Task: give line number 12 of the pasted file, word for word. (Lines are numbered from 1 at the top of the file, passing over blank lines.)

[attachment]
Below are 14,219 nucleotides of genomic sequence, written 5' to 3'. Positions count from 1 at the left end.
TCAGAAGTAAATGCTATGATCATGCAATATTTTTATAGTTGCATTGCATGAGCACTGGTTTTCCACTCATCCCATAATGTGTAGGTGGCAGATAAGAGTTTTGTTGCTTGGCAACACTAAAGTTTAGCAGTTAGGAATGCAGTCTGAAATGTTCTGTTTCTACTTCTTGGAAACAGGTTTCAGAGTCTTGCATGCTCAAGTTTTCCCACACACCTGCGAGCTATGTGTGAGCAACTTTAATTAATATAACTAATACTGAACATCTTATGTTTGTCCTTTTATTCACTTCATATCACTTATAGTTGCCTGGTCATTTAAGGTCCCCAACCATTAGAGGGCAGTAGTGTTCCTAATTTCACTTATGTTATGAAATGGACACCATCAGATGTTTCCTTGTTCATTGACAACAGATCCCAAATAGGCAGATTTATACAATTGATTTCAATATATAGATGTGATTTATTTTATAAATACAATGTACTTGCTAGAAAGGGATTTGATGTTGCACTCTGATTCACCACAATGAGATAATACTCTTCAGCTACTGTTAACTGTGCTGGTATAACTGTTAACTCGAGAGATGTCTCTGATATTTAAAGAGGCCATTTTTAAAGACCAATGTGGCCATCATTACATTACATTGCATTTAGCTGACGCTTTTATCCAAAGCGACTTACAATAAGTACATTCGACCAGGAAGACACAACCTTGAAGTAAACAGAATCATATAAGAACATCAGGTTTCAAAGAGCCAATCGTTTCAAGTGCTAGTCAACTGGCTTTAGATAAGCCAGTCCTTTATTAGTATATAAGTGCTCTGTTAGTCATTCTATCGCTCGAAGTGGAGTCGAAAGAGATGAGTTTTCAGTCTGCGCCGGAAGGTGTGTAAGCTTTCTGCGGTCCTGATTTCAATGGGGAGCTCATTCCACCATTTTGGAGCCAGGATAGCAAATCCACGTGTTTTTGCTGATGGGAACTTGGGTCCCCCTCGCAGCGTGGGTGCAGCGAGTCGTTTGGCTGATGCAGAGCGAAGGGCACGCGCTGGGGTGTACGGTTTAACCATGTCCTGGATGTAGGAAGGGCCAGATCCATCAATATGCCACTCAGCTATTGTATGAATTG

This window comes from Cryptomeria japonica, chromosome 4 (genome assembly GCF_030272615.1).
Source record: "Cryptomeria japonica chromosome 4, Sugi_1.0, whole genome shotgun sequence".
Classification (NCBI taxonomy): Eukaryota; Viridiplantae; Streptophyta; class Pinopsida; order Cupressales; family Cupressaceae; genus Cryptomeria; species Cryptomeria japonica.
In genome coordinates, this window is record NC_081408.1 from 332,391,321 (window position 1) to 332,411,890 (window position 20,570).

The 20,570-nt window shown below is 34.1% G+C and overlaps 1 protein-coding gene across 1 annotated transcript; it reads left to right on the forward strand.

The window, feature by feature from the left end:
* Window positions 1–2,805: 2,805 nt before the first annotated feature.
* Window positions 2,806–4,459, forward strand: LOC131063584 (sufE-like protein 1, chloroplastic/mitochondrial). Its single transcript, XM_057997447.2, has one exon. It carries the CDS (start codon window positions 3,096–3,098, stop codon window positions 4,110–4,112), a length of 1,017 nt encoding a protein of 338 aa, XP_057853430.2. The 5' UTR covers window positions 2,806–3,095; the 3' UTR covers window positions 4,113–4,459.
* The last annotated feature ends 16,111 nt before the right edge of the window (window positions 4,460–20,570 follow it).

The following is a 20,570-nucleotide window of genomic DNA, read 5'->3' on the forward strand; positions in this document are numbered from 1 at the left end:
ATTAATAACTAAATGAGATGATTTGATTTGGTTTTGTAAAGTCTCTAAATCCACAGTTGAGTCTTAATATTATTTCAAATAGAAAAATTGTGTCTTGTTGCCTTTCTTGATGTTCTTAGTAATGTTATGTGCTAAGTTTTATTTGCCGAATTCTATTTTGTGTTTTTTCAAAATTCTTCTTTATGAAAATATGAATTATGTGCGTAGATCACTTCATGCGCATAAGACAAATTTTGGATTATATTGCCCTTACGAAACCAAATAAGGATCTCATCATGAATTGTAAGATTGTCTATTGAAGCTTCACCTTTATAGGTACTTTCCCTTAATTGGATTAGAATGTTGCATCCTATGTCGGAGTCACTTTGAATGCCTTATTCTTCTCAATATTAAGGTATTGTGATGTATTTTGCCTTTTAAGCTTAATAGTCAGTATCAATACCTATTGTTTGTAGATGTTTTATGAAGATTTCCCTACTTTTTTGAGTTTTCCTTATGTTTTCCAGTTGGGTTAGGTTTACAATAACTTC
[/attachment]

The following is a 20,570-nucleotide window of genomic DNA, read 5'->3' on the forward strand; positions in this document are numbered from 1 at the left end: